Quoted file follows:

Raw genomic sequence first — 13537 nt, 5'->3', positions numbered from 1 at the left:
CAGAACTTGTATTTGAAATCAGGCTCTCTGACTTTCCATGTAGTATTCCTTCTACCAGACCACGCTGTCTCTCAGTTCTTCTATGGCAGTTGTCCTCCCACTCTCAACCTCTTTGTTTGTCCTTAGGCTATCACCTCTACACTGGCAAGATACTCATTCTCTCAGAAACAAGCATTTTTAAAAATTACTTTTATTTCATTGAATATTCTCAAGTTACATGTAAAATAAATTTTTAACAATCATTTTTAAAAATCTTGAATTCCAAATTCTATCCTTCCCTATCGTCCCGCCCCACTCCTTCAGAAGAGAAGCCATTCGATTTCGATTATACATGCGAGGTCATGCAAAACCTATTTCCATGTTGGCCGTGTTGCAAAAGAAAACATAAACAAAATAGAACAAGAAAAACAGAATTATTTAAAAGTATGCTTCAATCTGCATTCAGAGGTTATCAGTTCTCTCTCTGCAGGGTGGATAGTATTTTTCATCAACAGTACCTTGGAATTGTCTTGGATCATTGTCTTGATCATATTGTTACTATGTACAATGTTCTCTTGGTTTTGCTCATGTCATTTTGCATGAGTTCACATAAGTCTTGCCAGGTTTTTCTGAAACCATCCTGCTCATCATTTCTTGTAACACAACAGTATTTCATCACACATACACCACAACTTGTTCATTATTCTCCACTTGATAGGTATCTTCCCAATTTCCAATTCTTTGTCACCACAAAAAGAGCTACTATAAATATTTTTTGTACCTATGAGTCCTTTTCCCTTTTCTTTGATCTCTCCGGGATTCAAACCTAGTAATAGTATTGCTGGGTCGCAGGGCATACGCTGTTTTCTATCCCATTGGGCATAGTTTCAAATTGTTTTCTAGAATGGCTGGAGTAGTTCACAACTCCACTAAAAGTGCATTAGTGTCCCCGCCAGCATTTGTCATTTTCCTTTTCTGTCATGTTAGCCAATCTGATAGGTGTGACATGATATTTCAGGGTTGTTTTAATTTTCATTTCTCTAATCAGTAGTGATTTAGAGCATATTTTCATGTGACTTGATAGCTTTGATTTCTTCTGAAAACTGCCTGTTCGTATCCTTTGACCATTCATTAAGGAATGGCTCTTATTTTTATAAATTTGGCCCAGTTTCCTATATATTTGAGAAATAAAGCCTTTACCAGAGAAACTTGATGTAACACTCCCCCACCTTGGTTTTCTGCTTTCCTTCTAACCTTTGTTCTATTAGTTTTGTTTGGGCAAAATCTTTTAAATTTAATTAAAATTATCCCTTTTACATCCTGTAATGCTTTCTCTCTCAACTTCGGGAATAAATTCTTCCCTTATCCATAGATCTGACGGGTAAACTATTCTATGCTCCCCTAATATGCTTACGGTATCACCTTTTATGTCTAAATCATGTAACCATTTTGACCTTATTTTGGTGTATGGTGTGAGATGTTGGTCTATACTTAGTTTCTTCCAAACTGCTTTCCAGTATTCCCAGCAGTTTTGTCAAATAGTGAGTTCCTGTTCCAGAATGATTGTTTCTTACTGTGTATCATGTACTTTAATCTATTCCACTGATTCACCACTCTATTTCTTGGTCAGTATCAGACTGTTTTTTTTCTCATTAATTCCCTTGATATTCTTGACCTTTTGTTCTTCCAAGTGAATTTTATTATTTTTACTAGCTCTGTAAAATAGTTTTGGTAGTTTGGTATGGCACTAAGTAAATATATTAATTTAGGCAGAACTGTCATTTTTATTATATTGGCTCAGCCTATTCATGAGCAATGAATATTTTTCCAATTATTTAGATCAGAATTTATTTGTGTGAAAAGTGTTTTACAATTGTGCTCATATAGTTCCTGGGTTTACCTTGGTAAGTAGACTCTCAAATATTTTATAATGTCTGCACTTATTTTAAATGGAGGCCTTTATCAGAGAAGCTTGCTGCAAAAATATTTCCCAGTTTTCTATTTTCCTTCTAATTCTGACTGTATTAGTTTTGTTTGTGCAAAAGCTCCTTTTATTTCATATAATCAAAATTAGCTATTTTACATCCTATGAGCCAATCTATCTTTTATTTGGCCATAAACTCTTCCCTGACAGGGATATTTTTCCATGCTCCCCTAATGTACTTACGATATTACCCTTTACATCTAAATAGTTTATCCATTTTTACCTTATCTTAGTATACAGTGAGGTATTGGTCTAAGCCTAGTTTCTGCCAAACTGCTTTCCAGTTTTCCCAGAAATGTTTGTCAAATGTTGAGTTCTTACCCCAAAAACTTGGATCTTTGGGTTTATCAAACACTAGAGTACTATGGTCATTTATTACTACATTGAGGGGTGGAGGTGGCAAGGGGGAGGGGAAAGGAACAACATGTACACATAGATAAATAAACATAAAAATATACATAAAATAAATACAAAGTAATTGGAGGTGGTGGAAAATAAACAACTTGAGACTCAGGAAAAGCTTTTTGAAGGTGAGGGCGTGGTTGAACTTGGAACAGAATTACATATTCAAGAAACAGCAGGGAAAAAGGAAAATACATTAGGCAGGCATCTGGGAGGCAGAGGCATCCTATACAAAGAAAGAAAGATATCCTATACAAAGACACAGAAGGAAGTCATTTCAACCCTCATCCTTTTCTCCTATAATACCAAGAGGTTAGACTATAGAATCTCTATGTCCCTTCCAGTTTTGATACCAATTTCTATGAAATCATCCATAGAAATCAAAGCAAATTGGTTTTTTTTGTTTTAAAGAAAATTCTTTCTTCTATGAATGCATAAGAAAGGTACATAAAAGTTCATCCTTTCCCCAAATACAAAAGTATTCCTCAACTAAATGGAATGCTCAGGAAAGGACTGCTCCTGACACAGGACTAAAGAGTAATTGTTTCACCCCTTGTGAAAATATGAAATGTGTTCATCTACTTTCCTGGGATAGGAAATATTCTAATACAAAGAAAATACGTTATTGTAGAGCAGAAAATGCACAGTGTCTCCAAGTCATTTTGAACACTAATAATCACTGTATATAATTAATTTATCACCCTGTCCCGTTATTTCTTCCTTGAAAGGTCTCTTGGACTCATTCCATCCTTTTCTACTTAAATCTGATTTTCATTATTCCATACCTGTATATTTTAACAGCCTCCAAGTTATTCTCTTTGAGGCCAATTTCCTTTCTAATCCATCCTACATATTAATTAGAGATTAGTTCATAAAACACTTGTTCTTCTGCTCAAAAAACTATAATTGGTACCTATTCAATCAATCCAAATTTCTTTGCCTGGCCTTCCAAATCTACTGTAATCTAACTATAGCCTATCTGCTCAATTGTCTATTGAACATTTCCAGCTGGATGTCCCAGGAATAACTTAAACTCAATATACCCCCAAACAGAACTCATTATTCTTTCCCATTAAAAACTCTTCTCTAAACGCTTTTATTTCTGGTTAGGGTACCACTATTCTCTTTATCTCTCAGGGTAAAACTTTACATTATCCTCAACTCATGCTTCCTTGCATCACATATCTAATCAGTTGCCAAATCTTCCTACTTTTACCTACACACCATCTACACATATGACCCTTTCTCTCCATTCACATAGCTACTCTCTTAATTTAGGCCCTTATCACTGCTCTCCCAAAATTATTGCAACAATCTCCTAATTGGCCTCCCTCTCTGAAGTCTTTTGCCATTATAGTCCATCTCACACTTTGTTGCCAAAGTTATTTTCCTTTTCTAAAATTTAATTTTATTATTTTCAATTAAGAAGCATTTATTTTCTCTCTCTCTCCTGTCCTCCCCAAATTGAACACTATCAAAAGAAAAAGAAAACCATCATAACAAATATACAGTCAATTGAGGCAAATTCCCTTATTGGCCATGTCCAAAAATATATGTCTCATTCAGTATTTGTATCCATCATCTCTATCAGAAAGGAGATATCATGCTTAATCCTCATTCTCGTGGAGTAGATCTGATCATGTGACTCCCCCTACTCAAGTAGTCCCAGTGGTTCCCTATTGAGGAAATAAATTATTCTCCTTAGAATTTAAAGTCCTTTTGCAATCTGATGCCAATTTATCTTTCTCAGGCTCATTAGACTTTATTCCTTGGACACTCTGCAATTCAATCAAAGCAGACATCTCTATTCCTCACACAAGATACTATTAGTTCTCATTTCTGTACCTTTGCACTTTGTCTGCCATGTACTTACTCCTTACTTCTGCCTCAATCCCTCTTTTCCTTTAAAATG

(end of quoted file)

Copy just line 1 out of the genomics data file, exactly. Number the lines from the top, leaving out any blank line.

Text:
Raw genomic sequence first — 13537 nt, 5'->3', positions numbered from 1 at the left: